Silver said he also spoke to an NFL head coach who's "absolutely interested" in the veteran passer.
He added that Kaepernick would likely need to work out for a team before signing a deal, which presents a hurdle amid the COVID-19 pandemic. Free agents have been unable to meet with coaches and general managers in person.
Kaepernick held a workout last fall, which might have proved counterproductive since the spotlight focused more on the drama behind the scenes than what he did on the field.
Many have wondered whether the ongoing protests in support of the Black Lives Matter movement will help pave the way for the 32-year-old's return to the NFL.
Kaepernick received significant vitriol when he began protesting during the national anthem in 2016. He told NFL Network's Steve Wyche at the time he was "not going to stand up to show pride in a flag for a country that oppresses black people and people of color."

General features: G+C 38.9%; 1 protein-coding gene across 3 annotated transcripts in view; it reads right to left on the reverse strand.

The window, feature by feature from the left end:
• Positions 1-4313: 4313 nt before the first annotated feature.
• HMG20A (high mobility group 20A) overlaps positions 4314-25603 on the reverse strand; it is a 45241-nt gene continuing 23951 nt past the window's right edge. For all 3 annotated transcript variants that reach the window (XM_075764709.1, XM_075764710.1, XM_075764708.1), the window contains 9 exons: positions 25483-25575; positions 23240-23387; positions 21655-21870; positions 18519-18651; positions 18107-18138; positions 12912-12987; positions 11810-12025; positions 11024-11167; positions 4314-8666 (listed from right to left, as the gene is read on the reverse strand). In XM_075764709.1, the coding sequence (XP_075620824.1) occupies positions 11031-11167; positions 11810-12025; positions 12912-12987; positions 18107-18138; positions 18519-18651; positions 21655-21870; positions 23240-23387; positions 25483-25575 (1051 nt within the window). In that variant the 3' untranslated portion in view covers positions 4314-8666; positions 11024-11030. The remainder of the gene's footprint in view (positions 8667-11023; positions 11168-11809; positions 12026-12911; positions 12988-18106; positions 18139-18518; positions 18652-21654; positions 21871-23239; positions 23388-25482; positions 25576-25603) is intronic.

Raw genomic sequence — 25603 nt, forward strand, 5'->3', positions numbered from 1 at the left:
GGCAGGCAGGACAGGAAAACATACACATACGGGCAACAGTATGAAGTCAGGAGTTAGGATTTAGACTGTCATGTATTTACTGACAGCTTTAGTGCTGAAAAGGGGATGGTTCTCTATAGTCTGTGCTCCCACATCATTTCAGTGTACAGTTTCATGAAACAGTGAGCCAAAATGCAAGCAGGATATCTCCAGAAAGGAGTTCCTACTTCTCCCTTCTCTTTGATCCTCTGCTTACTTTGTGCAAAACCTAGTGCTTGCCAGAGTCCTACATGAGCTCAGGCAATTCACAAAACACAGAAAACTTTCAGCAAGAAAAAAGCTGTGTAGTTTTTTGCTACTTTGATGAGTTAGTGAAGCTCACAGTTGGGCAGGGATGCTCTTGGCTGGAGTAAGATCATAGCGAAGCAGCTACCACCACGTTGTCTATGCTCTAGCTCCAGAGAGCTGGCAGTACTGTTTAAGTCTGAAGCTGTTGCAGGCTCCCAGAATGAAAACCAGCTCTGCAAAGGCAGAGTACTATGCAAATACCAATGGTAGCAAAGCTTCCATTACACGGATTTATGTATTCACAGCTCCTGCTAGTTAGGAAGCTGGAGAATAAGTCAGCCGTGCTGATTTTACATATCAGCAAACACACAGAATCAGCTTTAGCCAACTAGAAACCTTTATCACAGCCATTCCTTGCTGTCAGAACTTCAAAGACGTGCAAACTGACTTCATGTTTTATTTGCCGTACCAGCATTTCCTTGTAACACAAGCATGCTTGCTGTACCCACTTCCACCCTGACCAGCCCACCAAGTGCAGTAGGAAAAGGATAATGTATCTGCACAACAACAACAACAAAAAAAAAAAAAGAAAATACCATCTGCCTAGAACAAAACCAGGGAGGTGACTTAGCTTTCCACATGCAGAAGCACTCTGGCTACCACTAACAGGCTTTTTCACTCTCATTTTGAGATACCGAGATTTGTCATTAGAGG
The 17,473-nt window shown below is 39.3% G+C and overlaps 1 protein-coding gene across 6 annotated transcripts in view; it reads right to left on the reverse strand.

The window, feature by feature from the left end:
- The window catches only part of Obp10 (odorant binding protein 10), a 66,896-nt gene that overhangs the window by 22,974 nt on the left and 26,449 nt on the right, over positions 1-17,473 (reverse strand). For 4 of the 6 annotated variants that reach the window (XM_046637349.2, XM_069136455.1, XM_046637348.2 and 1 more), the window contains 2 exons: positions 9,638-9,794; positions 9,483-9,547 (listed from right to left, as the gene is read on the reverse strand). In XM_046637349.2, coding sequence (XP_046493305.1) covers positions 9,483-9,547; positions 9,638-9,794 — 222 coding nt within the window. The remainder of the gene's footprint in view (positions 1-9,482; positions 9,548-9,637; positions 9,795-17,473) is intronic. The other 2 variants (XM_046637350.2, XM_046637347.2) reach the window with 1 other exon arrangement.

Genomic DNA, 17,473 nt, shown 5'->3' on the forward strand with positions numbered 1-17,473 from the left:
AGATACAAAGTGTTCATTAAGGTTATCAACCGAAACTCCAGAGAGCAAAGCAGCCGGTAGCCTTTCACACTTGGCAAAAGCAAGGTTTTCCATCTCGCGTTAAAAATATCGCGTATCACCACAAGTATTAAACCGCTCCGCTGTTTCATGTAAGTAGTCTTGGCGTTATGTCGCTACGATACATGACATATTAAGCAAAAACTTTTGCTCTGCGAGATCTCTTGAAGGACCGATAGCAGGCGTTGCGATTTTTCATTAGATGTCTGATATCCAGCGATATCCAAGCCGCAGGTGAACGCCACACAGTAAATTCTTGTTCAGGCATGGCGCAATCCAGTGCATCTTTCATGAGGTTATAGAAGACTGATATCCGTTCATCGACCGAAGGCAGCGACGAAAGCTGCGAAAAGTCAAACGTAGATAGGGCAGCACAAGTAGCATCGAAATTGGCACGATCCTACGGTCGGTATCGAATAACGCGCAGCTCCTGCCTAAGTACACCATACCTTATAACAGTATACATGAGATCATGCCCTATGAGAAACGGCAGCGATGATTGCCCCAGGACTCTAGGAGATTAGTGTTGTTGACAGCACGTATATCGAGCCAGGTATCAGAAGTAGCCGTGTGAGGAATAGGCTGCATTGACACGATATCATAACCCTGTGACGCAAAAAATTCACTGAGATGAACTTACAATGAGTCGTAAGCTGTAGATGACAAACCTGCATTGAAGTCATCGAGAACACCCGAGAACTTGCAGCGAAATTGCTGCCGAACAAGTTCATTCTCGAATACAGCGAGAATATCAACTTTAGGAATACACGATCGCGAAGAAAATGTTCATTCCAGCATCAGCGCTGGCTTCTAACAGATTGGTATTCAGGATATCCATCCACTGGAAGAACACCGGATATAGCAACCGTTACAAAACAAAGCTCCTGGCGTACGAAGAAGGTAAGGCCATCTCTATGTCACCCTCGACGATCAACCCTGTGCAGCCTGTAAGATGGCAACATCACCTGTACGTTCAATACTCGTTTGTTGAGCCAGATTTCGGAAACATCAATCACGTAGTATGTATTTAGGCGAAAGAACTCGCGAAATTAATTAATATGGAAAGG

After going unsigned during the 2017 offseason, he filed a grievance alleging NFL owners were colluding to blackball him from the league as a result of his activism. The parties settled the grievance in February 2019.
While not referencing Kaepernick directly, NFL commissioner Roger Goodell said earlier this month the league should've done more to recognize the causes forwarded by players who have been using their platform to protest.
Some have contended the easiest way for the NFL to make amends is welcoming Kaepernick back. However, little in the way of tangible progress has taken place.
Los Angeles Chargers head coach Anthony Lynn told reporters that Kaepernick "definitely fits the style of quarterback for the system that we're going to be running" but clarified the Chargers haven't yet made plans to have him work out for them.